Skip to content
Printer-friendly version

Nonclassroom-Based Independent Study ADA

Letter Head: Jack O'Connell, State Superintendent of Public Instruction, Phone number 916-319-0800

December 2004

Dear Charter School Administrators and Authorizers:

Charter school officials have asked what the required attendance accounting audit trail is for their schools' nonclassroom-based independent study average daily attendance (ADA).

Education Code (EC) Section 47612.5 External link opens in new window or tab. sets forth specific requirements with which charter schools must comply as conditions of apportionment. Among other things, EC Section 47612.5 External link opens in new window or tab. requires that charter schools that provide nonclassroom-based independent study must comply with the provisions of Article 5.5 (commencing with EC Section 51745 External link opens in new window or tab.) of Chapter 5 of Part 28 of the Education Code and implementing regulations adopted thereunder.

Within the referenced Article 5.5, EC Section 51747.5(b) External link opens in new window or tab. specifically limits the amount of apportionment credit that may be claimed for nonclassroom-based independent study to the extent of the time value of student work products, as personally judged in each instance by a certificated teacher. Pursuant to EC Section 47612.5 External link opens in new window or tab. and EC Section 51747.5(b) External link opens in new window or tab. thereby clearly requires that charter school nonclassroom-based independent study teachers, as one condition of apportionment, assess and record the time value of their students' work.

In traditional schools, teachers assess the time value of nonclassroom-based independent study work to determine the completion of at least the "minimum day" defined in law for the grade level of the student and thereby record a "day of attendance." Those minimum day definitions do not apply to charter schools, however. Charter nonclassroom-based independent study school teachers, therefore, have no statutory standards on which they must base their time value calculations. The absence of a statutory minimum day standard for charter schools also means that EC Section 51747.5(b) External link opens in new window or tab. alone cannot reasonably provide a complete basis for determining apportionment credit for nonclassroom-based independent study. EC Section 51747.5(b) External link opens in new window or tab. acts as a nonclassroom-based independent study-only requirement beyond the fundamental charter school ADA provisions in Title 5 of the California Code of Regulations (CCR) Section 11960 External link opens in new window or tab..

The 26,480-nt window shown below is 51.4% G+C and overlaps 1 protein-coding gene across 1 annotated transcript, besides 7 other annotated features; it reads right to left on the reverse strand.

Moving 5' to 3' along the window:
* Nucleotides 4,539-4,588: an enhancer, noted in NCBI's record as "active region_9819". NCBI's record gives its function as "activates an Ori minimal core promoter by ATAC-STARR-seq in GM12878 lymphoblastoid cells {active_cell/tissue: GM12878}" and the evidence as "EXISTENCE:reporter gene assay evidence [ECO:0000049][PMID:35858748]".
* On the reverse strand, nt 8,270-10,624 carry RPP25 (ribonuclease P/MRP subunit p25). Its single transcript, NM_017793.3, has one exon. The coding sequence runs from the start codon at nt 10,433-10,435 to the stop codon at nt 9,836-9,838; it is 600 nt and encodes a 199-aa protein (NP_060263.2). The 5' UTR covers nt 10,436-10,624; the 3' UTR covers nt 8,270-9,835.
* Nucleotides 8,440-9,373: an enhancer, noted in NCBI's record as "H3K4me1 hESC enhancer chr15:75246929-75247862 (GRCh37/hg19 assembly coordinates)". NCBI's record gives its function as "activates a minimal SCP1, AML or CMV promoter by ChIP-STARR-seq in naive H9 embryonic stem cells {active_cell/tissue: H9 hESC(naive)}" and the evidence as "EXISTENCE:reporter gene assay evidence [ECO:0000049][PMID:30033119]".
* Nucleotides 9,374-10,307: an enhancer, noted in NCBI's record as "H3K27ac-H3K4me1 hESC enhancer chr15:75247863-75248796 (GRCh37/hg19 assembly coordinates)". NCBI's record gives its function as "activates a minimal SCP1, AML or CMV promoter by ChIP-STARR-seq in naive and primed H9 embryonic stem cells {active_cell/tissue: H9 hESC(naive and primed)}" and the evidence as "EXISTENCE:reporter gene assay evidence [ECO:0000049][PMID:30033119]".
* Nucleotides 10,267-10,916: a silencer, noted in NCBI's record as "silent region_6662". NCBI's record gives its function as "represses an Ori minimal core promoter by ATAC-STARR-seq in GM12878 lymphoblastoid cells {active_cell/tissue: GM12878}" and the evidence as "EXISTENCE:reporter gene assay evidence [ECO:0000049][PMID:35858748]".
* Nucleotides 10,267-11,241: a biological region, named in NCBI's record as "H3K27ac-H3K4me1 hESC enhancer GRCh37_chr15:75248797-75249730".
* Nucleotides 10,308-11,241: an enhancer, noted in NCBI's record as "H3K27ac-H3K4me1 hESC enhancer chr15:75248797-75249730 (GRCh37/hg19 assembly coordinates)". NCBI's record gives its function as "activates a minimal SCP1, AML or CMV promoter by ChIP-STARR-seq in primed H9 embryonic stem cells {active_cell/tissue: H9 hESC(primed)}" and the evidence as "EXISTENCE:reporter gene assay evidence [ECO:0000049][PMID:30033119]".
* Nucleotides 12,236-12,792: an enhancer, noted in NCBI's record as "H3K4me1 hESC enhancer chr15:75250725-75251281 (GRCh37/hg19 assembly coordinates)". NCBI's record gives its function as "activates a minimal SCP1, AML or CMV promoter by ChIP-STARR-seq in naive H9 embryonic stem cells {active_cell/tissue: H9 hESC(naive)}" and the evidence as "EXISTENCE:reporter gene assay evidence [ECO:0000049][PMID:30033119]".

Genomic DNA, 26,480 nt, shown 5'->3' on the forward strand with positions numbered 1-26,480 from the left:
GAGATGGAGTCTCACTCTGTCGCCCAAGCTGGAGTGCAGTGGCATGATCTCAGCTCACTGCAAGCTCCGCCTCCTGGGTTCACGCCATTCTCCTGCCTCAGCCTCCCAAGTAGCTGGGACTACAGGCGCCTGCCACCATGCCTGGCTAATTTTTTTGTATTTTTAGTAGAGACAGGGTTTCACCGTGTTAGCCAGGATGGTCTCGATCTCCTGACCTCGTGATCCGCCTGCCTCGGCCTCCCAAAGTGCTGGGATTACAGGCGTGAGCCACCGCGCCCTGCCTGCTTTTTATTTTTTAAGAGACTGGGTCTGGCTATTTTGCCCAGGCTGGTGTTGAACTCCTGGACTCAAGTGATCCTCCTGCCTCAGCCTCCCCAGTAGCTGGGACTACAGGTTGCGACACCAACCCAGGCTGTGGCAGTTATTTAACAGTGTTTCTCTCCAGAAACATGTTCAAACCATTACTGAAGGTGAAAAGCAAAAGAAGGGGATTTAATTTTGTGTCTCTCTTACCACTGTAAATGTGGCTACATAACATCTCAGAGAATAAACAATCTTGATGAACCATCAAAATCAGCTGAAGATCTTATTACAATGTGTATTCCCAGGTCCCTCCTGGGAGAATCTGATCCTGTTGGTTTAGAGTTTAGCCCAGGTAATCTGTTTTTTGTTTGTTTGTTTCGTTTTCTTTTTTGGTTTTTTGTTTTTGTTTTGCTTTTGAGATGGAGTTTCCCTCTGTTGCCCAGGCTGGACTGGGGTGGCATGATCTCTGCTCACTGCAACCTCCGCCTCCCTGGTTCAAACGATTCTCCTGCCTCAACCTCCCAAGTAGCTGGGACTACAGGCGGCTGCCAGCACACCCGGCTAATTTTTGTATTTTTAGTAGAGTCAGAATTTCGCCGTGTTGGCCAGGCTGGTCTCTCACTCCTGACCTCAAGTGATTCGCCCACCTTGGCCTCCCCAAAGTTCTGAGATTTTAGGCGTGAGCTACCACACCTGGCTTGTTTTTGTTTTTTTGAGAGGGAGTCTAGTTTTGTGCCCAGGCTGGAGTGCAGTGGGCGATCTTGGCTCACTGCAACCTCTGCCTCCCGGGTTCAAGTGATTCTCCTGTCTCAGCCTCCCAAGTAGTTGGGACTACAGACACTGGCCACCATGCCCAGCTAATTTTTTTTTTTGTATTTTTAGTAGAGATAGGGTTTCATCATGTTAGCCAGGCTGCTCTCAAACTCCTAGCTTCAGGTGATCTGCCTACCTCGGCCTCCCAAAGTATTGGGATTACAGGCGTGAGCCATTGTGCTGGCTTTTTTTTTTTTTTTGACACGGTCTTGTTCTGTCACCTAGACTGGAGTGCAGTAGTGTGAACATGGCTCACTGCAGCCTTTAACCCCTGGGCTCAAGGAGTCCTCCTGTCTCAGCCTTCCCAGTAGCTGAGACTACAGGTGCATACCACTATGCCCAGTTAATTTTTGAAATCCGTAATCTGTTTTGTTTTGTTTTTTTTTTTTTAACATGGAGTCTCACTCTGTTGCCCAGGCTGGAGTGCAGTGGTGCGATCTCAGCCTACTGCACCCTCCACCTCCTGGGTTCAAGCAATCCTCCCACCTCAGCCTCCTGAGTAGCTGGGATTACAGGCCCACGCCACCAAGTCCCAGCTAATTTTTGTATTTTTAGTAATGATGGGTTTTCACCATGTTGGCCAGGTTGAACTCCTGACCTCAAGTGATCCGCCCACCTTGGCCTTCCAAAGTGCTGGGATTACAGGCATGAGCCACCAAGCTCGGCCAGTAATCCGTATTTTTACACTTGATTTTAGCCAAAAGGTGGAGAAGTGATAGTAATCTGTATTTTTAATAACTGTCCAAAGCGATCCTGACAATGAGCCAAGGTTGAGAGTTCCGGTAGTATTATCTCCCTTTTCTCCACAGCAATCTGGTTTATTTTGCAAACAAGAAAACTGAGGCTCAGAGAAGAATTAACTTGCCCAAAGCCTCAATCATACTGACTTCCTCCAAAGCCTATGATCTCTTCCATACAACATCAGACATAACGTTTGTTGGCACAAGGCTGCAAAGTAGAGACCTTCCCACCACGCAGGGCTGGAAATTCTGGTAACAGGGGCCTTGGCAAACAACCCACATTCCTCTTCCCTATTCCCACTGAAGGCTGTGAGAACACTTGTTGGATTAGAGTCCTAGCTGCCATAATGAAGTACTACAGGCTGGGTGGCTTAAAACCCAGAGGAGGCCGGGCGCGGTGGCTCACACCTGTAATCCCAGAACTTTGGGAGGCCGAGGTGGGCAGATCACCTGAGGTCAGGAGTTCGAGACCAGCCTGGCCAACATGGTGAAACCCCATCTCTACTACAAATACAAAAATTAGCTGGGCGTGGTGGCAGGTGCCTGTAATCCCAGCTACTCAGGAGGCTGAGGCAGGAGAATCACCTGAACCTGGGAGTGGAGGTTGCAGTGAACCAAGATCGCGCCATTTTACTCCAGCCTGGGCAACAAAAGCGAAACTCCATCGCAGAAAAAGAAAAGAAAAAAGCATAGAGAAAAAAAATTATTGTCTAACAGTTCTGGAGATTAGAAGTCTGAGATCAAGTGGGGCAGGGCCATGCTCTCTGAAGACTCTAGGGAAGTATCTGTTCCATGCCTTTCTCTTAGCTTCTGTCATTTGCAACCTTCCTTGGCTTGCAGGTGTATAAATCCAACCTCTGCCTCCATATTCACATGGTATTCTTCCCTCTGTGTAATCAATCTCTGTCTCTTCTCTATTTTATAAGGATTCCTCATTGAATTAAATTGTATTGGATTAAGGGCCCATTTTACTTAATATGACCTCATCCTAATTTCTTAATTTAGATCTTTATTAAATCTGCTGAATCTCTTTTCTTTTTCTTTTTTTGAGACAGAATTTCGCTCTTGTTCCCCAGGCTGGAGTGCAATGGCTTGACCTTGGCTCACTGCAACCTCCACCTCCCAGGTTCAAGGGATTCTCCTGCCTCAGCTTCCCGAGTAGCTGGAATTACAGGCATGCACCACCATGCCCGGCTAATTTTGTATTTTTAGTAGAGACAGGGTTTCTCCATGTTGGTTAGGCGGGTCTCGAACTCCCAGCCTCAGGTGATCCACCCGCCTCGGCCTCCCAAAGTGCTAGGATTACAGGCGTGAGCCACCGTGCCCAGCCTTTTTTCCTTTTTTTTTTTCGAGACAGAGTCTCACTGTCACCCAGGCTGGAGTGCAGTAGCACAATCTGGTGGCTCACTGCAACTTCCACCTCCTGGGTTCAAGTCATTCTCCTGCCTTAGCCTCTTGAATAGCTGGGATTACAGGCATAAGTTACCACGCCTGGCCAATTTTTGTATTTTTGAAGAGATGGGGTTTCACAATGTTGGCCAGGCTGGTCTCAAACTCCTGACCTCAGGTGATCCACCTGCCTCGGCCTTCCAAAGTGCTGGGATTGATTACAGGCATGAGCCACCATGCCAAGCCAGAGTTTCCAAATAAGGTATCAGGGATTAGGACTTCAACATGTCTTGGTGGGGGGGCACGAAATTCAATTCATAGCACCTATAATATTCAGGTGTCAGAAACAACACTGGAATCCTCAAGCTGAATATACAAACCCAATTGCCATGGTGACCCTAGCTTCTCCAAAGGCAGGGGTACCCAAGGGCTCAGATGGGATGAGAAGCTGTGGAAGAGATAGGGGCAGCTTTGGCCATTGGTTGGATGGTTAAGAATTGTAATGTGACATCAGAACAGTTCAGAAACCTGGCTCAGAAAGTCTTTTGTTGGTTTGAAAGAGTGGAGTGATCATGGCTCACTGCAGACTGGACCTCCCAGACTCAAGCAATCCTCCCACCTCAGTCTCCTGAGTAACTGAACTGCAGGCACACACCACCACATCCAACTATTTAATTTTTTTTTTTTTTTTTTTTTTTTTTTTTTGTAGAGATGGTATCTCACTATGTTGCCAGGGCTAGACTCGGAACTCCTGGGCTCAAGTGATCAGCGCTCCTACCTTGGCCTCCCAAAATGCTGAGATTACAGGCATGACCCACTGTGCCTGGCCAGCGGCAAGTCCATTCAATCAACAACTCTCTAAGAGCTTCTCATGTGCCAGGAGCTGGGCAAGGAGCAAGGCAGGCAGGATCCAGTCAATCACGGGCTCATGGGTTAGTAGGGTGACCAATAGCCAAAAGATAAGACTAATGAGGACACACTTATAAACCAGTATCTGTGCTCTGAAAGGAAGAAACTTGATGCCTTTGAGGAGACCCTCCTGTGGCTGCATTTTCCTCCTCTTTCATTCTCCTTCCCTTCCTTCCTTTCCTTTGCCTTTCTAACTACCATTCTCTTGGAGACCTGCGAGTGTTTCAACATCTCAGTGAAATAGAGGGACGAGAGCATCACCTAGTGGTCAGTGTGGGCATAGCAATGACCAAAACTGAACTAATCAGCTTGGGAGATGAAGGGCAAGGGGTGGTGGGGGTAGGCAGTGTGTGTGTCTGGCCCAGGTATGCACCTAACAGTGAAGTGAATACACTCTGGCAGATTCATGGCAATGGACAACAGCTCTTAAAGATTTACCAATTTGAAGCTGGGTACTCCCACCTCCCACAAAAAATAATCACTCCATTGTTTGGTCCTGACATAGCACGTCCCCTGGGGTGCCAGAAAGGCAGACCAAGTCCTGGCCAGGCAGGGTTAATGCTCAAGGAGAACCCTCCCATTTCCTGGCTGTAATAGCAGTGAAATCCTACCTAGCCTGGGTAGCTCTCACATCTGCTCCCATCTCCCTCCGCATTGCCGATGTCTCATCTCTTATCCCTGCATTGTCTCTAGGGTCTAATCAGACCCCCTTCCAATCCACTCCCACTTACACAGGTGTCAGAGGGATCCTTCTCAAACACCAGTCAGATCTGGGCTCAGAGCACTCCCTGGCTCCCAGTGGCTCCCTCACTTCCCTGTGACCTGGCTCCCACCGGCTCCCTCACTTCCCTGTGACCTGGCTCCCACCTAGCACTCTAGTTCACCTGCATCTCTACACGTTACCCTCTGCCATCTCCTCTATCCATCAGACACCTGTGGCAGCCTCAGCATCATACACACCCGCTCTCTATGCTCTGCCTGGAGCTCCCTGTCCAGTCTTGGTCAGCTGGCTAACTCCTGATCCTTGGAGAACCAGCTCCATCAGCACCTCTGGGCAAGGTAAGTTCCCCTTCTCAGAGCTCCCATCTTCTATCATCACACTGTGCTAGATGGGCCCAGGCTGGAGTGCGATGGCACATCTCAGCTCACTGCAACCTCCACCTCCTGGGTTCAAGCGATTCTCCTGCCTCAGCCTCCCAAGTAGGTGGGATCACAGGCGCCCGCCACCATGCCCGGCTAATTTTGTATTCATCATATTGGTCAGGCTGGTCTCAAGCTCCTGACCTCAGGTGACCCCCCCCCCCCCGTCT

CCR Section 11960 External link opens in new window or tab. defines "attendance," for use in calculating charter school ADA, as occurring when "charter school pupils [are] engaged in educational activities required of them by their charter schools on days when school is actually taught in their charter schools" - with the proviso that "no charter school pupil may generate more than one day of attendance in a calendar day." To those provisions, then, EC Section 51747.5(b) External link opens in new window or tab. in effect adds the requirement that the amount of work done by the student on a day of nonclassroom-based independent study attendance must have a time value, judged as required, of at least one day.

To put the matter another way, the minimum amount of work necessary to constitute a charter school day of nonclassroom-based independent study attendance is within the charter school's and teacher's discretion to determine - but whatever that minimum amount of work is, it must be done on the scheduled school day for which it is claimed as attendance for ADA purposes. Any amount of work done beyond the minimum on that day generates no further ADA credit. The central elements of the audit trail for charter school nonclassroom-based independent study ADA, then, are (1) the calendar showing which days are school days and (2) contemporaneous records for each student identifying clearly each school day in that calendar on which the student "engaged in [required] educational activities" to an extent sufficient to constitute at least one day of time value. Charter schools annual calendar must meet or exceed 175 days in any fiscal year in order to generate full apportionment credit, unless the charter school has a State Board of Education approved waiver. In addition, EC Section 47612.5 External link opens in new window or tab. requires charters to "offer at a minimum, the same number of minutes of instruction set forth in EC Section 46201 External link opens in new window or tab. for the appropriate grade levels."

Other record-keeping requirements specific to nonclassroom-based independent study are set forth in CCR Section 11703 External link opens in new window or tab. . CCR Section 11700 External link opens in new window or tab. is one of the "implementing regulations" referred to in EC Section 47612.5 External link opens in new window or tab., meaning that all its provisions are applicable to charter schools as conditions of apportionment.

We conclude that both methods of attendance accounting are required for charter schools offering nonclassroom-based independent study instruction. We strongly recommend charter schools work directly with their auditor to develop appropriate and adequate record keeping and bookkeeping procedures to insure that the charter school remains compliant with both time value and contemporaneous record requirements.

For additional information, you may contact the Charter Schools Division at 916-322-6029 or the School Fiscal Services Division at 916-324-4541.

Sincerely,

Marta Reyes, Director
Charter Schools Division

Scott Hannan, Director
School Fiscal Services Division

Download Free Readers